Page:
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Heat Emergencies

Heat-related Emergencies are Preventable

Yet annually many people succumb to extreme heat. Temperatures that hover 10 degrees or more above the average high temperature for the region and last for several weeks are defined as extreme heat. In areas with moderate temperatures like Sonoma County, even extended periods of heat above 90 degrees can pose a risk.

Periods of extreme heat push the human body beyond its limits and can result in illness or even death.

During a Heat Emergency: How to Prevent Heat Related Illness

  • DRINK - Drink plenty of cool fluids, even if you are not physically active and even if you are not thirsty. If you are physically active, drink 2-4 glasses (16-32 ounces) every hour.
  • DRESS -Wear lightweight, light-colored, loose-fitting clothing. Add a wide brimmed hat, sunglasses and sunscreen (SPF 15 or higher).
  • DECREASE -Limit physical activity, stay indoors in an air-conditioned space or, when available, buildings open to the public as special, "Cooling Centers." Electric fans will not prevent heat-related illness, and may actually be harmful, when the temperature climbs into the high 90s.
  • DEFEND - If working outside in the heat, monitor coworkers and ask them to do the same for you. Check on the elderly at least twice a day. Check on infants and young children frequently. Check on those who are overweight, ill or who are on medication.
  • DEMONSTRATE - Use common sense. Avoid hot foods or drinks and heavy meals. Make sure animals and pets have plenty of fresh water and shade. Consider bringing pets inside and consider wetting down outside animals.
  • DON'T - Do NOT leave any person or pet in a parked car for any length of time for any reason.

Print Materials


Beat the Heat - Excessive Heat Safety Tips
English| Spanish (PDF: 95.5 Kb)
Source: Sonoma County Department of Health Services.

For the Community

Extreme Heat and Your Health
Source: The Centers for Disease Control and Prevention.

Extreme Heat Prevention Guide
Source: The Centers for Disease Control and Prevention.

Heat and the Elderly
Source: The Centers for Disease Control and Prevention.

Heat and People with Chronic Medical Conditions
Source: The Centers for Disease Control and Prevention.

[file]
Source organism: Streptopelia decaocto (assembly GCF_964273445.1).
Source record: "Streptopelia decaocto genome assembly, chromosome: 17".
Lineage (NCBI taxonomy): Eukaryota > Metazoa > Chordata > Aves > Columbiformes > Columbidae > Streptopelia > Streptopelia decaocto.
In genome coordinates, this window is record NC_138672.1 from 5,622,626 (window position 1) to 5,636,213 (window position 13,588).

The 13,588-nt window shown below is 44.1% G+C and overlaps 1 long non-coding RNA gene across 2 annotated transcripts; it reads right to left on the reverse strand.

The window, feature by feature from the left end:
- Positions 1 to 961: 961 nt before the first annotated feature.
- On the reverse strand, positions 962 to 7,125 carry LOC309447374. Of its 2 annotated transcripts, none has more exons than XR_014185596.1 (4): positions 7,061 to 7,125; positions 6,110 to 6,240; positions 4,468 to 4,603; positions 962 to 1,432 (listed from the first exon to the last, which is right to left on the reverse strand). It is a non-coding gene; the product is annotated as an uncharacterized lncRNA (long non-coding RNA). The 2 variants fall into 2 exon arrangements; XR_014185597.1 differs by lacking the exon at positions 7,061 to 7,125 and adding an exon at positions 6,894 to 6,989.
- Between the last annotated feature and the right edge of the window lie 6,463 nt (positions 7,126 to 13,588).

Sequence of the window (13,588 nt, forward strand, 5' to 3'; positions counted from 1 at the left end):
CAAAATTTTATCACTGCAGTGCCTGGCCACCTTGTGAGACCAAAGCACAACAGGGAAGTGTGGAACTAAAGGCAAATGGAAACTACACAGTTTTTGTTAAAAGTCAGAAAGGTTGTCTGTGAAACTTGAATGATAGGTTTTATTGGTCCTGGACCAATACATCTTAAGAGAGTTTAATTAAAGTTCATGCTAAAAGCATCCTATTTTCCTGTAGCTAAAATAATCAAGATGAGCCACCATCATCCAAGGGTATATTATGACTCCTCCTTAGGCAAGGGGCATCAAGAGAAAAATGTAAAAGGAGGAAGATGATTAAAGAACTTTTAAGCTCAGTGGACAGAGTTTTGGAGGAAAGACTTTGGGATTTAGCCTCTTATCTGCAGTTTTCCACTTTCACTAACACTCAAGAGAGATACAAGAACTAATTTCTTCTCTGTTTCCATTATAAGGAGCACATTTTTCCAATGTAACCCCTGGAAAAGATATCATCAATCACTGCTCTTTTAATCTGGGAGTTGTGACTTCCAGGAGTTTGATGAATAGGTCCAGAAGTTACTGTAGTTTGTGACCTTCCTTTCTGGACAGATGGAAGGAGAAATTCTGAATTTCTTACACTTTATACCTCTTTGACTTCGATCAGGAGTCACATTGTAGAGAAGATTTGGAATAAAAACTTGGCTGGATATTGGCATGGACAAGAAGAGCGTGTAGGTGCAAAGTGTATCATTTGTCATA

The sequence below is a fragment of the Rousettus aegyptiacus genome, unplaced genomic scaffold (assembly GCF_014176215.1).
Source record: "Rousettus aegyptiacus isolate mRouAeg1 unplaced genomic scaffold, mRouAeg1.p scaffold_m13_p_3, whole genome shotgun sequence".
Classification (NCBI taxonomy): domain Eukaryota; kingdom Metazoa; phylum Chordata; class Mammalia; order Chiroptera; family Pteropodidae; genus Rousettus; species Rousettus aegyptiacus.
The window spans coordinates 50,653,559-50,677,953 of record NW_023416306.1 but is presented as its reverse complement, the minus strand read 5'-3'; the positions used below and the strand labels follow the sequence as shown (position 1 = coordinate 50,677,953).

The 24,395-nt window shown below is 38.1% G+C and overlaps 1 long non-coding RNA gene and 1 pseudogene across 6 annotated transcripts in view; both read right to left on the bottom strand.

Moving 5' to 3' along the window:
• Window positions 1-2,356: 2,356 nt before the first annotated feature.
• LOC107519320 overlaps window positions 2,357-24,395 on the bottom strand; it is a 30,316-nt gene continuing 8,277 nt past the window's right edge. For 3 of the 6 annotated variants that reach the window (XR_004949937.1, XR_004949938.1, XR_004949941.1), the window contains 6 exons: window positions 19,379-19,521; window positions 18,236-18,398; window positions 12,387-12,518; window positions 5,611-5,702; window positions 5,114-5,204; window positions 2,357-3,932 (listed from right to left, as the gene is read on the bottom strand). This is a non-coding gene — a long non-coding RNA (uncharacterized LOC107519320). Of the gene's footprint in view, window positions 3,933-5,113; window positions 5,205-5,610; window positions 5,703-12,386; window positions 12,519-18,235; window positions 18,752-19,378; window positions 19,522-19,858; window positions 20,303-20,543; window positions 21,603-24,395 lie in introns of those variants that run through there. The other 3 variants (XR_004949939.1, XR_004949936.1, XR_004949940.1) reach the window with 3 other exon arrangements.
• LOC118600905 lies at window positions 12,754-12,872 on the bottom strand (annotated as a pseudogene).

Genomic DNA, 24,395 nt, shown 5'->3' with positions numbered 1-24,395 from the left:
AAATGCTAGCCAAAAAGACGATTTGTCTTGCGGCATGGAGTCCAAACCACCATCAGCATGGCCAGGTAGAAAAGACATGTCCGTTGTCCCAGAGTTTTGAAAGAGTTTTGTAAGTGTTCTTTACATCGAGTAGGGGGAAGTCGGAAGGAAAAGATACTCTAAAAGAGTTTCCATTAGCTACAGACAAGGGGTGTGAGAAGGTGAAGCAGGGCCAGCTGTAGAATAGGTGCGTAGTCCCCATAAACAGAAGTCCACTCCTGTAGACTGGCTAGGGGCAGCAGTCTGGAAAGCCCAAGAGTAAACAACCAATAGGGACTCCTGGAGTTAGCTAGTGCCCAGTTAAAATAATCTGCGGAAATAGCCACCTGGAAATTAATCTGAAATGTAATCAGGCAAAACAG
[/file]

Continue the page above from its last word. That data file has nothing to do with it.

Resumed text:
For Parents

Protect infants and children from heat-related illness and death
"Where’s baby? Look before you lock."

Summer months bring sun and fun, but can also be a dangerous time when temperatures rise. Heat-related deaths and illness are 100% preventable, yet people get sick or die every year during periods of extreme heat. When outside temperatures are in the low 80s, the temperature inside a vehicle can reach deadly levels in only 10 minutes, even with a window rolled down two inches. Heatstroke occurs when the body’s core temperature reaches 104 degrees Fahrenheit.

Infants and young children are particularly vulnerable since a child’s body heats up three to five times faster than an adult's body. Heatstroke deaths and injuries such as permanent brain damage, blindness and hearing loss can occur even with loving and conscientious parents.

To protect children when temperatures are high:

  • Never leave infants or children unattended in a vehicle – even if the windows are partially open or the engine is running and the air conditioning is on;
  • Create a routine so the driver is reminded that a child is in the vehicle For example; place something like a purse or briefcase in the back seat to ensure no child is accidentally left behind.
  • Always be sure the car is locked and keys are stored out of children’s reach. Teach children that vehicles are not a play area.
  • Take action if you see a child alone in a car. Call 9-1-1 to get help from professionals.

Source: Safe Kids.

For Employers

Handout for Employees "A Heat Safety Fact Sheet"English| Spanish (pdf)
Source: California Dept. of Industrial Relations, Division of Occupational Safety and Health.

Poster: Stopping for Water Keeps You Going.English| Spanish (pdf)
Source: California Dept. of Industrial Relations, Division of Occupational Safety and Health.

Heat Illness Prevention
Source: California Department of Industrial Relations.

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Contact Information

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The Heat Index

The Heat Index

This chart from the National Weather Service shows how hot the heat-humidity combination makes it feel.


As relative humidity increases, the air seems warmer than it actually is because the body is less able to cool itself via evaporation of perspiration.


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